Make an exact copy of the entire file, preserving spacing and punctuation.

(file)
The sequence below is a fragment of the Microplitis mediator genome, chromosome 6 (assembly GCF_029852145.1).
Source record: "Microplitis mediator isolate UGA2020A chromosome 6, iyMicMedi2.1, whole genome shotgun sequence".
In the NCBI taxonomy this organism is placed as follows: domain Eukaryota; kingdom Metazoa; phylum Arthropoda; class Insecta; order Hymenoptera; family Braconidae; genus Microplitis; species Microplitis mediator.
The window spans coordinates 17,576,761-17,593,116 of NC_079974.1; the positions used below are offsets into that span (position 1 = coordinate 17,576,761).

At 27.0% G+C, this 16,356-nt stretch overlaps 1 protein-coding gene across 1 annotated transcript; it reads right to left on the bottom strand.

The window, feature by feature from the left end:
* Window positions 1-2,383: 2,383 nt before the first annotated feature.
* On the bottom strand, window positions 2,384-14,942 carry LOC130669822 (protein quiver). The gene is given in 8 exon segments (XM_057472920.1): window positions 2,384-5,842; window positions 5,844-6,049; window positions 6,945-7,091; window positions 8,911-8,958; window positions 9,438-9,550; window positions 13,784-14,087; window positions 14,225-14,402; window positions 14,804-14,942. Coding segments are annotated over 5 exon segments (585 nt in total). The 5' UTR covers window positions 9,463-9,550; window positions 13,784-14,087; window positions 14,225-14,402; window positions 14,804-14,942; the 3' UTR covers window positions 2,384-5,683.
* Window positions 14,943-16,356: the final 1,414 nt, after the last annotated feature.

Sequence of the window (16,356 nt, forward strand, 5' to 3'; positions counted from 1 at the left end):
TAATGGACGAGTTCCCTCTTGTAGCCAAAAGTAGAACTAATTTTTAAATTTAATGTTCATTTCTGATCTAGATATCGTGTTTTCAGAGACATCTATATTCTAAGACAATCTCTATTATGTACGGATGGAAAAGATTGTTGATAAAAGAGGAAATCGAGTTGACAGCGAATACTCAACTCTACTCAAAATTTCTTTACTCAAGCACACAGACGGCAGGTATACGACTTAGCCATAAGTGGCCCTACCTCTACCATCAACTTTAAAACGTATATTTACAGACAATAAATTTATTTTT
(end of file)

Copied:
The sequence below is a fragment of the Microplitis mediator genome, chromosome 6 (assembly GCF_029852145.1).
Source record: "Microplitis mediator isolate UGA2020A chromosome 6, iyMicMedi2.1, whole genome shotgun sequence".
In the NCBI taxonomy this organism is placed as follows: domain Eukaryota; kingdom Metazoa; phylum Arthropoda; class Insecta; order Hymenoptera; family Braconidae; genus Microplitis; species Microplitis mediator.
The window spans coordinates 17,576,761-17,593,116 of NC_079974.1; the positions used below are offsets into that span (position 1 = coordinate 17,576,761).

At 27.0% G+C, this 16,356-nt stretch overlaps 1 protein-coding gene across 1 annotated transcript; it reads right to left on the bottom strand.

The window, feature by feature from the left end:
* Window positions 1-2,383: 2,383 nt before the first annotated feature.
* On the bottom strand, window positions 2,384-14,942 carry LOC130669822 (protein quiver). The gene is given in 8 exon segments (XM_057472920.1): window positions 2,384-5,842; window positions 5,844-6,049; window positions 6,945-7,091; window positions 8,911-8,958; window positions 9,438-9,550; window positions 13,784-14,087; window positions 14,225-14,402; window positions 14,804-14,942. Coding segments are annotated over 5 exon segments (585 nt in total). The 5' UTR covers window positions 9,463-9,550; window positions 13,784-14,087; window positions 14,225-14,402; window positions 14,804-14,942; the 3' UTR covers window positions 2,384-5,683.
* Window positions 14,943-16,356: the final 1,414 nt, after the last annotated feature.

Sequence of the window (16,356 nt, forward strand, 5' to 3'; positions counted from 1 at the left end):
TAATGGACGAGTTCCCTCTTGTAGCCAAAAGTAGAACTAATTTTTAAATTTAATGTTCATTTCTGATCTAGATATCGTGTTTTCAGAGACATCTATATTCTAAGACAATCTCTATTATGTACGGATGGAAAAGATTGTTGATAAAAGAGGAAATCGAGTTGACAGCGAATACTCAACTCTACTCAAAATTTCTTTACTCAAGCACACAGACGGCAGGTATACGACTTAGCCATAAGTGGCCCTACCTCTACCATCAACTTTAAAACGTATATTTACAGACAATAAATTTATTTTT